This headline is what caught my attention: “Caregiving Is Becoming The New Normal For Baby Boomers.” The first paragraph discusses how many baby boomers are caregivers and don’t know it. After all, driving mom or dad to a doctor’s appointment is not that big of a deal. It’s normal. You do what you have to do, and you do it because it is for family or a friend.
Interestingly though, as time passes, the “normal” likely evolves into including shopping, cooking or providing medical help (making sure drugs are taken, monitoring blood pressure, sores, etc.) or doing yard work, finances, etc. This is norm for more and more baby boomers each day.
Baby boomers are getting to that sweet spot age for caregiving – the age when mom and dad need help. And in not too many years, these boomer-caregivers will need help themselves.
There are many challenges associated with caregiving, and the first is recognizing that one is a caregiver. As noted in the article above, many people don’t view their activities as caregiving activities. There is nothing wrong with this, but there are advantages to recognizing that one is a caregiver. Caregiving duties typically increase in scope over time, so the sooner one recognizes the caregiving role, the better prepared they can be.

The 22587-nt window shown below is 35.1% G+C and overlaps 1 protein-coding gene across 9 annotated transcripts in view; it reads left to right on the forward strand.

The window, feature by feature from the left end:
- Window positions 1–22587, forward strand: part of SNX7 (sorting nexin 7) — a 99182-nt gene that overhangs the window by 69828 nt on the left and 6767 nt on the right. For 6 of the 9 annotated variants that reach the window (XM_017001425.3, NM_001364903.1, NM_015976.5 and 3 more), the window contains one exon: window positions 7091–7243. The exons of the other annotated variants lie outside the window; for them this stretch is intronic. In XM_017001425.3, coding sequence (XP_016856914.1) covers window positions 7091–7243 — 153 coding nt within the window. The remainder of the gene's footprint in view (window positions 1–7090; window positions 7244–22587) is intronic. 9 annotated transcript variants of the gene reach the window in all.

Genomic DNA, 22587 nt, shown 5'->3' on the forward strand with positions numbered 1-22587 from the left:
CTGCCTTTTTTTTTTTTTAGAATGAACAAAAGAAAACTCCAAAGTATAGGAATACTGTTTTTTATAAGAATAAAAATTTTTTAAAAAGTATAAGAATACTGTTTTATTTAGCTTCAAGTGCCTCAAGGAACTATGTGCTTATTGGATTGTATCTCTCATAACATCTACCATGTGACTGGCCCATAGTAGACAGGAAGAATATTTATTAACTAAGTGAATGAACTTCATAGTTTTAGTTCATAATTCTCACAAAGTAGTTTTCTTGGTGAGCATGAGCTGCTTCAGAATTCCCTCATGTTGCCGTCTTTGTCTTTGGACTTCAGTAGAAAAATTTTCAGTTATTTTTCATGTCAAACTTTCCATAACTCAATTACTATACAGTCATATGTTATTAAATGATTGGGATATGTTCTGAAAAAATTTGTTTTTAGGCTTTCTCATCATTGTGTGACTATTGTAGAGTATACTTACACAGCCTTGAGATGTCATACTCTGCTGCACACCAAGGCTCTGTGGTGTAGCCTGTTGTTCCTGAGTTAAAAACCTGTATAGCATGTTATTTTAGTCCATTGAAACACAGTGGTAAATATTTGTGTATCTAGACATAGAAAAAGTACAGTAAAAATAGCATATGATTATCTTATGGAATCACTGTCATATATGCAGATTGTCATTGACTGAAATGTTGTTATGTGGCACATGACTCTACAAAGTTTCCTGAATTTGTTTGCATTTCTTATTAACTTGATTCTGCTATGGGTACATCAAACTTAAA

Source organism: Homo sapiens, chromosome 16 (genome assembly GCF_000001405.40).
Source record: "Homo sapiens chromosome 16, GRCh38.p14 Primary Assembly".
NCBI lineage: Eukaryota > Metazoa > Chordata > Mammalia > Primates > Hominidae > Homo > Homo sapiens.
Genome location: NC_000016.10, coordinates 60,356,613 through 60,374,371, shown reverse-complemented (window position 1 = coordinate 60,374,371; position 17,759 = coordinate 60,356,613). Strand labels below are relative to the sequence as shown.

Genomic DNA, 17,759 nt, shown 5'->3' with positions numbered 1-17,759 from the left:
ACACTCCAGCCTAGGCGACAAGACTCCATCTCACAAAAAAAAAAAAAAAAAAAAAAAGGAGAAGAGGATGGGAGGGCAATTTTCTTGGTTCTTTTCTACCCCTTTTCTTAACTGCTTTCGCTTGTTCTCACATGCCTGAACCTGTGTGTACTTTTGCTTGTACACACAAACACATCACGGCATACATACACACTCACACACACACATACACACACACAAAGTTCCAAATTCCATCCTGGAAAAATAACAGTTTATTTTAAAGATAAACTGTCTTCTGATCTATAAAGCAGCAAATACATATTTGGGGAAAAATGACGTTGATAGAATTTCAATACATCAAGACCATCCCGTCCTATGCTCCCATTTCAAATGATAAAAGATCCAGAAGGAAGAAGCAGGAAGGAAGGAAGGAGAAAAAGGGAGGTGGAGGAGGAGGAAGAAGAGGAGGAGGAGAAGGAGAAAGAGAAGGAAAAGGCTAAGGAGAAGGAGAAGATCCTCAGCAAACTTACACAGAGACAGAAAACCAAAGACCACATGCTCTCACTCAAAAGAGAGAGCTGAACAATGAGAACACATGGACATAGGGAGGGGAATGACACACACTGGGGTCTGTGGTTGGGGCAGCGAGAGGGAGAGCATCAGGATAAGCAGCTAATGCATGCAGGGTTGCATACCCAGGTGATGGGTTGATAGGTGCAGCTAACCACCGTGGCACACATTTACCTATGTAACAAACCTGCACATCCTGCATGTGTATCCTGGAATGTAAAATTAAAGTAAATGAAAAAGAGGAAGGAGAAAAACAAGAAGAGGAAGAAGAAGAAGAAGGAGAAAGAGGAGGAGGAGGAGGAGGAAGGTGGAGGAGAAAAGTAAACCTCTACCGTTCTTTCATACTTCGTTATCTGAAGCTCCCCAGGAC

What preparation is there? This really depends on the situation. In the early stages of caregiving, there is limited demand on time and energy. However, as caregiving duties increase, the demands on the caregiver increase significantly. It is at this point that the lifestyle of the caregiver (and his/her family) is impacted and this can create stress.
Statistically, one in four people are in some stage of caregiving. This number is sure to increase as our population increases. To this point in time, little has been done to recognize the importance of the caregiver, and more importantly, to help support the caregiver in his/her role. My guess is this will change as more Boomers move into this role. The boomers will once again, lead the way.
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